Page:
Hasraf ‘HaZ’ Dulull
HaZ started his career in Video games before moving into Visual Effects, and then later transitioning over to Directing & Producing with his breakout feature film THE BEYOND, the indie sci-fi was released in 2018 and was number 2 in the iTunes Charts before being licensed on Netflix and turning into a profitable movie.
His second feature film – 2036 Origin Unknown, starring Katee Sackhoff (Battlestar Galactica, The Mandalorian) earned a limited Theatrical release before landing on Netflix. He was then hired by Disney to helm the pilot for action comedy series Fast Layne, where he also served as EP / Creative Consultant on the entire series.
HaZ is the co-founder of production company HaZimation producing animated feature films, series and video games based on their propriety pipeline utilizing Reallusion’s Character Creator, and iClone with Unreal Engine. He is represented in Hollywood by The Vendetta Group.
“The Reallusion toolset empowers me as a filmmaker to have hands on control with the animation, thanks to the intuitiveness with the tools available from iClone’s Face puppet, to AccuLipsync, Hand Gestures and more, which I use on a daily basis when creating shots and collaborating with my team. I don’t think we would have been able to have this creative flexibility and high-quality output for our feature film and video game simultaneously, without the integration of Character Creator and iClone in our pipeline. ”Hasraf ‘HaZ’ Dulull – Filmmaker / Director / Animator
Q: Hello Haz, and congratulations on being part of the Reallusion Pitch & Produce program! Kindly introduce HaZimation Studios, and tell us about your RIFT film and game project.
Firstly, thank you Reallusion for the support and for creating such amazing tools. HaZimation is a production company developing and creating our own IP with animated feature films, series and video games utilizing our final pixels in Unreal Engine and Reallusion pipeline.
RIFT is the first project to be produced out of HaZimation, and its a sci-fi action animated feature film and video game that follows a character called Leon who is continuously trying to rescue his little brother Max who is held at a facility doing experiments on him because he has the ability to reset the fabric of space and time to jump to alternate realities. It’s a cross between ‘Edge of Tomorrow’ meets ‘Akira’.
The video game plays in the same universe as the animated feature film but strongly leans into the multi-verse aspect by embracing the branch narrative approach you get in video games, something we couldn’t really do in a 90 mins animated feature film.
Q: RIFT deals with a multiverse which requires your team to create different versions of characters. How has Character Creator helped you with this part of production? Can you share your typical creation process?
When we started this project, we were not really character artists, so we needed to jumpstart and that’s where Character Creator came in. We had used it for one character in the Mutant Year Zero project last year and we fell in love with how fast were able to get such high quality with just being artistic as apposed to a steep learning curve with tools and process. So we knew Character Creator was going to be driving all the creations of our characters in the film.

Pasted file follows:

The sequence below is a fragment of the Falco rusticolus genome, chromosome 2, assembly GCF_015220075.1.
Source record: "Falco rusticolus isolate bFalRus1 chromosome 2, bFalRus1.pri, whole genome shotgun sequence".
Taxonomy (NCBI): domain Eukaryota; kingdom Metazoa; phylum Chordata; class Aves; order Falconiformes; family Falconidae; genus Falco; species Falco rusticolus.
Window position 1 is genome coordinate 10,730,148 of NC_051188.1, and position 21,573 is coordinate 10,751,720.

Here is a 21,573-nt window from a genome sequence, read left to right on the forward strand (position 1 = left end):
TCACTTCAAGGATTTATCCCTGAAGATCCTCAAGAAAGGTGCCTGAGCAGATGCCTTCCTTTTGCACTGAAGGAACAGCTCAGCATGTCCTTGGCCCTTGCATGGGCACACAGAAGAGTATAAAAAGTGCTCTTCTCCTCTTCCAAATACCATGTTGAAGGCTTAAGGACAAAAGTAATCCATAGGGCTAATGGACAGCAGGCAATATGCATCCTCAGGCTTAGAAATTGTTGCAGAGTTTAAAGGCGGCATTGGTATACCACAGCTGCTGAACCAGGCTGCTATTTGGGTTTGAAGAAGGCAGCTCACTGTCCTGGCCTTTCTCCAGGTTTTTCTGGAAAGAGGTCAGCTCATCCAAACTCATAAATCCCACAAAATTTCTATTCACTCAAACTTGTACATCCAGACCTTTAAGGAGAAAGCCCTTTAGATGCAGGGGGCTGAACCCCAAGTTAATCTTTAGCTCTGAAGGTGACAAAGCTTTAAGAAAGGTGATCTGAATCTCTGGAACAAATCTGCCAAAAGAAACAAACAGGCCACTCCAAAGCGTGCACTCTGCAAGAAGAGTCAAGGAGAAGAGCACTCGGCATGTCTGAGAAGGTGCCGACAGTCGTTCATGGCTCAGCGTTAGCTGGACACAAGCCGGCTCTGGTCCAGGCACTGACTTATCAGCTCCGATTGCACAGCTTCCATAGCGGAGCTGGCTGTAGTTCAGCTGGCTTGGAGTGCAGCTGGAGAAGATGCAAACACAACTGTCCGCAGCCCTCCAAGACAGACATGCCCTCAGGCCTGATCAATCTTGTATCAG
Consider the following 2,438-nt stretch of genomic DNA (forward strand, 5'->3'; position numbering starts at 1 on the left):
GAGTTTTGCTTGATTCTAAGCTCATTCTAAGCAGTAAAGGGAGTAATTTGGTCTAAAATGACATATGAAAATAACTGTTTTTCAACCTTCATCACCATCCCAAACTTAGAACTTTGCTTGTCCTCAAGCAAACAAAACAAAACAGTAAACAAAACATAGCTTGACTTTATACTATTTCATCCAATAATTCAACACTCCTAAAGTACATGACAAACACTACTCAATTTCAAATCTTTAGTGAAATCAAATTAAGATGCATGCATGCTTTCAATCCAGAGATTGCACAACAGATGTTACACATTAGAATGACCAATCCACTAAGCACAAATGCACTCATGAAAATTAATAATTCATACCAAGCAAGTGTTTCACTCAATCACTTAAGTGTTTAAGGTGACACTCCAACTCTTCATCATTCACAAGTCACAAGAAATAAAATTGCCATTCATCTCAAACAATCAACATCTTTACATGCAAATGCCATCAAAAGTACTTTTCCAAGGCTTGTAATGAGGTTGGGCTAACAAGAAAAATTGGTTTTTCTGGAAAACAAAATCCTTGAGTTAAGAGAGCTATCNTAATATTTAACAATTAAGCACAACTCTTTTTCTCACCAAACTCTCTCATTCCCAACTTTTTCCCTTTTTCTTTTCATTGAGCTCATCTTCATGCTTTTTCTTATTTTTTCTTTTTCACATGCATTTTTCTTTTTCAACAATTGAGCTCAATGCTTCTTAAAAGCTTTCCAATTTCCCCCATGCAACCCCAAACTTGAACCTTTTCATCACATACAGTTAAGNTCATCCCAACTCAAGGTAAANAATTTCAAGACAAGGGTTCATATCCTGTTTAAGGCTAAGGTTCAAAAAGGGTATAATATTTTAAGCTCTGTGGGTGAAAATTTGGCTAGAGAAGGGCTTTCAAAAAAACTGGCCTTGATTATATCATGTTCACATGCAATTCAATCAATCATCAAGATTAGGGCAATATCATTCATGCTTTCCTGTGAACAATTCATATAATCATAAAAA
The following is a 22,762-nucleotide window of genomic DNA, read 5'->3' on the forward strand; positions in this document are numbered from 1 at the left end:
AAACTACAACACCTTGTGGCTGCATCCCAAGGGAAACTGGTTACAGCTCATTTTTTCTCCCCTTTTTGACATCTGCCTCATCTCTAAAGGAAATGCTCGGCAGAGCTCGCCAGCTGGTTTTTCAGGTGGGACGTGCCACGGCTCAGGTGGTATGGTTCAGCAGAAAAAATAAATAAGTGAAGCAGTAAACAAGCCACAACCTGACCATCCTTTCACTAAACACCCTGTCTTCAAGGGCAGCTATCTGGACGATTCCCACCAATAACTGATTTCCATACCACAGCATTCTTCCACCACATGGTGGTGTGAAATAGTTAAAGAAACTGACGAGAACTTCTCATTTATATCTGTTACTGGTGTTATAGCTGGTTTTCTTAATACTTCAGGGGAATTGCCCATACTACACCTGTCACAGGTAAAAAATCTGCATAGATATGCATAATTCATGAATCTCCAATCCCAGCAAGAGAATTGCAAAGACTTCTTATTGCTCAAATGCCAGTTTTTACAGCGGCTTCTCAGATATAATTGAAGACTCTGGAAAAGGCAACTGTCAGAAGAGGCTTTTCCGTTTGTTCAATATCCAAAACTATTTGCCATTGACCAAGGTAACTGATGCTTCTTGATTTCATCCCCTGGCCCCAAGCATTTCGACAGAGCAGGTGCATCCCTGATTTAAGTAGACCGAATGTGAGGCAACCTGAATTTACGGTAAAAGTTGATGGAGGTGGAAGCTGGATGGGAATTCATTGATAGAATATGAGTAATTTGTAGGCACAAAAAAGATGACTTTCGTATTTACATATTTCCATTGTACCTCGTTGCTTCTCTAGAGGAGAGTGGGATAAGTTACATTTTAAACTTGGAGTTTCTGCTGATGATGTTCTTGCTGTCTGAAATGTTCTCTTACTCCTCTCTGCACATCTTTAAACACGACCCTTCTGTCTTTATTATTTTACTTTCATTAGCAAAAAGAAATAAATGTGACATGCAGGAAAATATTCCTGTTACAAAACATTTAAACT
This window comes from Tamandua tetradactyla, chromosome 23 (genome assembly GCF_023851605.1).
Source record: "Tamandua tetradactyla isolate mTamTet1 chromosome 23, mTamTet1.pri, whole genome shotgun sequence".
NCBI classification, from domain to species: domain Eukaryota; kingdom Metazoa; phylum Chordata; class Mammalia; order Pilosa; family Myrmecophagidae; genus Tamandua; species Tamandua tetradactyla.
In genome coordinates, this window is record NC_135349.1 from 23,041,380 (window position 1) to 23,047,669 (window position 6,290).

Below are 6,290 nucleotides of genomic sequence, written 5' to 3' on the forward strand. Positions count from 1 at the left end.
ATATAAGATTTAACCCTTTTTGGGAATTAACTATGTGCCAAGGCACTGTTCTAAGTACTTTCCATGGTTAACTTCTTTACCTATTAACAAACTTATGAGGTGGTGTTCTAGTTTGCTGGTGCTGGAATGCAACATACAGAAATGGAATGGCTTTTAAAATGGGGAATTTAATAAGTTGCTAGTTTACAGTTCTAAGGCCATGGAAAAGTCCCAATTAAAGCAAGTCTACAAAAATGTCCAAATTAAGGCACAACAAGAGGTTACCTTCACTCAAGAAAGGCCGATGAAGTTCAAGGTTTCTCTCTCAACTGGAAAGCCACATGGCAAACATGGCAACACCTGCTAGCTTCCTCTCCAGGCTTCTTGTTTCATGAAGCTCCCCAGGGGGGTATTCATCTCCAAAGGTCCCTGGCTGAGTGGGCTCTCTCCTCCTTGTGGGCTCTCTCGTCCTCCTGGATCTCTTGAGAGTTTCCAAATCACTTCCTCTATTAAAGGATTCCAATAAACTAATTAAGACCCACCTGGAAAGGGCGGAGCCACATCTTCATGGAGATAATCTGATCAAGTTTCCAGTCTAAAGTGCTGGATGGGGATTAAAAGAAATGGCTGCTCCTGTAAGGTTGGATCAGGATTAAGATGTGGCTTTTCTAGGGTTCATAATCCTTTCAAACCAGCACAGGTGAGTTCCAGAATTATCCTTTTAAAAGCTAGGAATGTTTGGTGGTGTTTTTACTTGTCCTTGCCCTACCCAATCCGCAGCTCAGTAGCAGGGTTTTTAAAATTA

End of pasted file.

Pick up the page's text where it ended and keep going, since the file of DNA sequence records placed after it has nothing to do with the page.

Andrea Tedeschi, the CG Supervisor on this project was responsible for creating those awesome characters based on designs, references and directions I supplied to him. First thing we established was the overall tone and style of the film, which was to be reflective of Anime. So that meant alot of work on the stylization features on the characters like their eyes, hair and clothes but also their shaders too, which I wanted to have a mix of cel shader, and graphic lines yet embrace the RTX elements of reflections, GI, shadows etc.
Because this film is set in the multi-verse, it means we needed a modular way of creating our characters so that Andrea could then create all the various Alternatives (ALTs) of the characters. We also tried to ensure that the variations were not drastically different from each other geometry wise, in order to use the same skeleton throughout so that our character animation workflow was non-disrupted from the new ALTs.
Due to the agile nature of our production, meaning its very interactive and we didn’t wait until all the characters were created before I could go in and create shots, Andrea would create the first pass of the main characters for me to start creating shots with, and then at some point in the production do another pass on the characters now that he could see what I was doing with the characters in the shots. He would update the shaders, update the hair geometry and update via our source control, and viola! It updated in my shots.
Q: Your project utilized a combination of pre-made ActorCore animations, along with custom Xsens and Manus motion captures with professional performers. How do you decide when you need to create specific motions, and what is the most difficult part of this whole process?
We knew that in this ambitious project there was going to be a need for specific motion capture sessions using an Xsens suit, but we also knew we didn’t have a huge budget and time allocated to motion capture every single movement in the film. So what I did was break down the script and instantly went straight into blocking out shots. Anything specific like a choreographed action scene was motion captured by our mocap artists – Gabriella Krousaniotakis (who also helped us lock down a pipeline for this) and Ace Ruele.
But all the other mocap such as idles, running, kneeling, generic conversations, we were able to grab from the ActorCore libraries and download as Unreal Engine FBX and it retarget nicely onto our characters. In the last few scenes of the movie we recently used machine learning approach to motion capture via Move.AI which uses GoPro footage to capture the motion with the need for our actors to wear suits, and again same FBX workflow into our pipeline.
For the hand animation we used the Manus gloves with Xsens which Gabriella did pretty much all those shots in one take.